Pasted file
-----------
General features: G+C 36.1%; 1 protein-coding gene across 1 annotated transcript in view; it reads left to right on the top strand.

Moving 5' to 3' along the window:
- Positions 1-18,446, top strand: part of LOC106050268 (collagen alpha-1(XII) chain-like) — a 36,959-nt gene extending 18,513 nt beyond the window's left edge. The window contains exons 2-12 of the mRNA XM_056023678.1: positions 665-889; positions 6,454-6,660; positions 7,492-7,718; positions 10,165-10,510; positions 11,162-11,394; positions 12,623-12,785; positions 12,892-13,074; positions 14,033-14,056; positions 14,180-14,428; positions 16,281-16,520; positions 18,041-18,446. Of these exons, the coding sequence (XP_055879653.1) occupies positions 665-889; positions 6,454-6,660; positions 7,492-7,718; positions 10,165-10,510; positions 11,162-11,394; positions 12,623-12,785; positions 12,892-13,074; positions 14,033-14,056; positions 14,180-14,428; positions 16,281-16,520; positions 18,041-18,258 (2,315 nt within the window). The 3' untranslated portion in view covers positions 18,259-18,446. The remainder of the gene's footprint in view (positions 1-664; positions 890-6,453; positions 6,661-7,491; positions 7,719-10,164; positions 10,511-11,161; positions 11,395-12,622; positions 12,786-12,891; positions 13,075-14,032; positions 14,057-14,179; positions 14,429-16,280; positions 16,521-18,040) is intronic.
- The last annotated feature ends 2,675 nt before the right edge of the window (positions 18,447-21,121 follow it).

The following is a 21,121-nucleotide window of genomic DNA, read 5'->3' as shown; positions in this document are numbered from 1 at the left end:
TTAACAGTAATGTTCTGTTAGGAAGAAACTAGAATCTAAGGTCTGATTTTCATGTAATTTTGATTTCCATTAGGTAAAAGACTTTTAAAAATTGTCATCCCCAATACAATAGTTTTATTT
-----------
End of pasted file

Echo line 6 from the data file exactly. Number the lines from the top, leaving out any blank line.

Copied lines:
TTAACAGTAATGTTCTGTTAGGAAGAAACTAGAATCTAAGGTCTGATTTTCATGTAATTTTGATTTCCATTAGGTAAAAGACTTTTAAAAATTGTCATCCCCAATACAATAGTTTTATTT